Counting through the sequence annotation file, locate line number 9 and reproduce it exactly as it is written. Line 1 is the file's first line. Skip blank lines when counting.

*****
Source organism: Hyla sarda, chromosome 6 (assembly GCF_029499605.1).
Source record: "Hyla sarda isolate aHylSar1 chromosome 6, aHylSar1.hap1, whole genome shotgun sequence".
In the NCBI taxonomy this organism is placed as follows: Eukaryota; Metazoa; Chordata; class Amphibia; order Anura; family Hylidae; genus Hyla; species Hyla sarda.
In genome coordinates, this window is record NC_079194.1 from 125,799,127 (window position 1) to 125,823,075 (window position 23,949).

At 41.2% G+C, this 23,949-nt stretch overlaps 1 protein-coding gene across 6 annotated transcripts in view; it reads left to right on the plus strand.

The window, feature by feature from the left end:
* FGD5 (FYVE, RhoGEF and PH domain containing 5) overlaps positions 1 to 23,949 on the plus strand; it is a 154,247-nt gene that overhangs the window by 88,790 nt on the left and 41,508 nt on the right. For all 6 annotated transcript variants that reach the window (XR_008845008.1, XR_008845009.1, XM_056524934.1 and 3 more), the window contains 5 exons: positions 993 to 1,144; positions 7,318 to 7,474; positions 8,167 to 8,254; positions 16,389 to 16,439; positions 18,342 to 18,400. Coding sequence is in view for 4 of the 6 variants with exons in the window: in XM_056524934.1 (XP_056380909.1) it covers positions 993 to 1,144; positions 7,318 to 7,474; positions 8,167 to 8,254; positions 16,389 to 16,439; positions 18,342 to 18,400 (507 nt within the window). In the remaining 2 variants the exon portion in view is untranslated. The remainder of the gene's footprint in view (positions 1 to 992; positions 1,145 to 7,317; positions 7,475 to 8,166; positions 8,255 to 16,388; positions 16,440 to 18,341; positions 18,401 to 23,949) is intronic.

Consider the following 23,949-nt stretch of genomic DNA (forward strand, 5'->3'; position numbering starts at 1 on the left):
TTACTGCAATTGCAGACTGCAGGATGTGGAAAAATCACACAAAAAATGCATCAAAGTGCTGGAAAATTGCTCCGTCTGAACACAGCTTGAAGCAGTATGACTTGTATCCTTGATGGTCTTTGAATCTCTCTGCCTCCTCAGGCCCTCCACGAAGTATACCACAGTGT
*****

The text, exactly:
TTACTGCAATTGCAGACTGCAGGATGTGGAAAAATCACACAAAAAATGCATCAAAGTGCTGGAAAATTGCTCCGTCTGAACACAGCTTGAAGCAGTATGACTTGTATCCTTGATGGTCTTTGAATCTCTCTGCCTCCTCAGGCCCTCCACGAAGTATACCACAGTGT